Bluegrass Music—your third place?
A couple of weeks ago I was listening to “The Ted Radio Hour” on National Public Radio, and the speaker was talking about the importance of finding “a third place” in our lives. Home is your first place, she explained. Work is the second. A third place is where you go to hang out with friends and enjoy yourself, a community where you fit in. For some it’s a church group, a civic organization, or maybe a neighborhood pub.
For many of us reading this publication, bluegrass music is our “third place.” It’s a community of industry friends and fans who spend a great deal of our time playing, supporting and enjoying bluegrass music. The worldwide bluegrass family is one of the best third places I know of—where we can find a place to learn, grow, do business, hear some amazing music, meet some fascinating characters of all ages and cultures that we absolutely never would have met otherwise, to laugh and have some fun. To belong. It’s like walking into that bar on the Cheers television show, where everyone knows your name.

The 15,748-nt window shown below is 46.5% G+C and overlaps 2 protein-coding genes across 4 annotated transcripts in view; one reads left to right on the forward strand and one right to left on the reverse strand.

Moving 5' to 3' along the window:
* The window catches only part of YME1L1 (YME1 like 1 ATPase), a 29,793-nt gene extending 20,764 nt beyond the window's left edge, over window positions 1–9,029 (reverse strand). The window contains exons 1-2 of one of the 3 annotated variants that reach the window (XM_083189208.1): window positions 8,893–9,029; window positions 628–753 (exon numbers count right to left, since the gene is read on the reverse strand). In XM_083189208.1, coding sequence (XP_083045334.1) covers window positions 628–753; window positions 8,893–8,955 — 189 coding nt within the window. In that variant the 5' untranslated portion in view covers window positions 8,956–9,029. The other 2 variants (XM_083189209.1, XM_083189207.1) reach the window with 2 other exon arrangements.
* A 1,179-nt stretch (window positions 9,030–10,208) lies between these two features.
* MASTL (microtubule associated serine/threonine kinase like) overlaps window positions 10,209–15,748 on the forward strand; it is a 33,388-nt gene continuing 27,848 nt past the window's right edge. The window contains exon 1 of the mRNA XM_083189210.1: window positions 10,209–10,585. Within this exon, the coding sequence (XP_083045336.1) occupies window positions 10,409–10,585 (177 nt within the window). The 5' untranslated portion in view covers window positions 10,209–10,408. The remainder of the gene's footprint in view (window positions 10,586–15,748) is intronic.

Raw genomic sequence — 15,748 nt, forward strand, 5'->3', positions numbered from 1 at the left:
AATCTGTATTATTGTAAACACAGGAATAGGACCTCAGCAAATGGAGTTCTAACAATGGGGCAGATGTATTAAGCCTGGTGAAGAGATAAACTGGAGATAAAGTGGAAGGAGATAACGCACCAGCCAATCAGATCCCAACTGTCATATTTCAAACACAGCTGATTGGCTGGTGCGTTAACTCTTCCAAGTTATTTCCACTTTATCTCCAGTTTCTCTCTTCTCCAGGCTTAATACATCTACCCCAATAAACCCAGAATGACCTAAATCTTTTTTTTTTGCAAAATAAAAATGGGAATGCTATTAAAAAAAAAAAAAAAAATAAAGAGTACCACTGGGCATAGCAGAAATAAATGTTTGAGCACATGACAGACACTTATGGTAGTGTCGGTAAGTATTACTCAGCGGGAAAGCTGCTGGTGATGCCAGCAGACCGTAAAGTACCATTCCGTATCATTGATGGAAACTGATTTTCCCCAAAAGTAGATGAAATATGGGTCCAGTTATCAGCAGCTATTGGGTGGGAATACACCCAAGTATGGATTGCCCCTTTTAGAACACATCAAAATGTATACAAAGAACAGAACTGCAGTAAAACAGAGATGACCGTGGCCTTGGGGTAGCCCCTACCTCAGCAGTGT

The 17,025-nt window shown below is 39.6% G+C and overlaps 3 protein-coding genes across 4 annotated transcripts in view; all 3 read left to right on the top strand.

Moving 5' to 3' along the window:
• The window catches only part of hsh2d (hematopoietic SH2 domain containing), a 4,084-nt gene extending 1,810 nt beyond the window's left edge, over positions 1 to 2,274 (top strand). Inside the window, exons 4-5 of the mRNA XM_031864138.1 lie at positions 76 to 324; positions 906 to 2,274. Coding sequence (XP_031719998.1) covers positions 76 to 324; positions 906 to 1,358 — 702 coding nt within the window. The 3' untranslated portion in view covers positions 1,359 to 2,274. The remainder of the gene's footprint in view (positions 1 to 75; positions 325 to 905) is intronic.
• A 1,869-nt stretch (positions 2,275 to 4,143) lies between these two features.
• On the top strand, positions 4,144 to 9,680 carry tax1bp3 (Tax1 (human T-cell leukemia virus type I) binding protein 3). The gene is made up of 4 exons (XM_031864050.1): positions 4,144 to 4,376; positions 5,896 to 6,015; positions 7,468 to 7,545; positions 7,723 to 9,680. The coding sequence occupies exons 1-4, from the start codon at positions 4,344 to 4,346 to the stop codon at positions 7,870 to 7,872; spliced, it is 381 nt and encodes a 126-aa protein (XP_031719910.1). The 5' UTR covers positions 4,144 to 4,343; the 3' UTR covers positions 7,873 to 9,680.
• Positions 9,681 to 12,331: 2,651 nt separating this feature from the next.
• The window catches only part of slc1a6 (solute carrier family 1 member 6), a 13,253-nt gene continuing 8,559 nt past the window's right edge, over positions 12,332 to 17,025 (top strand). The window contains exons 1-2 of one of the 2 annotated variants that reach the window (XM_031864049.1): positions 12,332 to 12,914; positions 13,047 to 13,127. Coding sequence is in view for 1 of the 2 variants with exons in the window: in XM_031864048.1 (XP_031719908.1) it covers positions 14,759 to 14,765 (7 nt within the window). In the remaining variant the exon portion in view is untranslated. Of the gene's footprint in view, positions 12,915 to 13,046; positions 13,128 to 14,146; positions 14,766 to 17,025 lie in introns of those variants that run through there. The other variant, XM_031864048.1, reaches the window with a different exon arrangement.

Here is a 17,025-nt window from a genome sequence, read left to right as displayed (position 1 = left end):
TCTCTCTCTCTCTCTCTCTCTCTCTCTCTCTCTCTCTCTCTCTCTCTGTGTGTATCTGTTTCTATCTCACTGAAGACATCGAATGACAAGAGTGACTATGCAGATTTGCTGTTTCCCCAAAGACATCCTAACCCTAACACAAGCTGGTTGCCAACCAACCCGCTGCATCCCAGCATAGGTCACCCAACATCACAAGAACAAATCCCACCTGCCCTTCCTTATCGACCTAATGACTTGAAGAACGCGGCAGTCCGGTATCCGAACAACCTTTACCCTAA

This is a part of our mission at IBMA: to bring more people into the bluegrass circle, so that those out on the road performing the music and working in other behind-the-scenes roles can be successful and keep doing what they do so well. But in helping new fans discover some of the best music on the planet, we also give them a place to make new friends—at dozens of festivals, concerts, local bluegrass association events, and (of course) at World of Bluegrass every fall.
In this issue of International Bluegrass there’s an article about the great band Russell Moore & IIIrd Tyme Out, who in conjunction with Cracker Barrel Old Country Store will reach out to thousands of potential new bluegrass fans as they’re enjoying some biscuits and gravy and a hot cup of coffee at restaurants across the country. There’s an article about how Flatt & Scruggs touched and connected the lives of Jerry Shereshewsky, Pete Wernick and Saburo Watanabe Inoue 50 years ago. This month—the beginning of a new year—is a great time to think about how you will share bluegrass music with someone. It could be the gift of a great CD, a concert ticket, taking the time to teach someone a few chords on the guitar, visiting a school with your band, or maybe you need to talk to someone about joining IBMA and getting more actively involved in supporting the business that keeps the banjos rolling.
Bluegrass is a great “third place,” and I hope to see many of you there with some new friends, sometime soon in the coming year!
IBMA Executive Director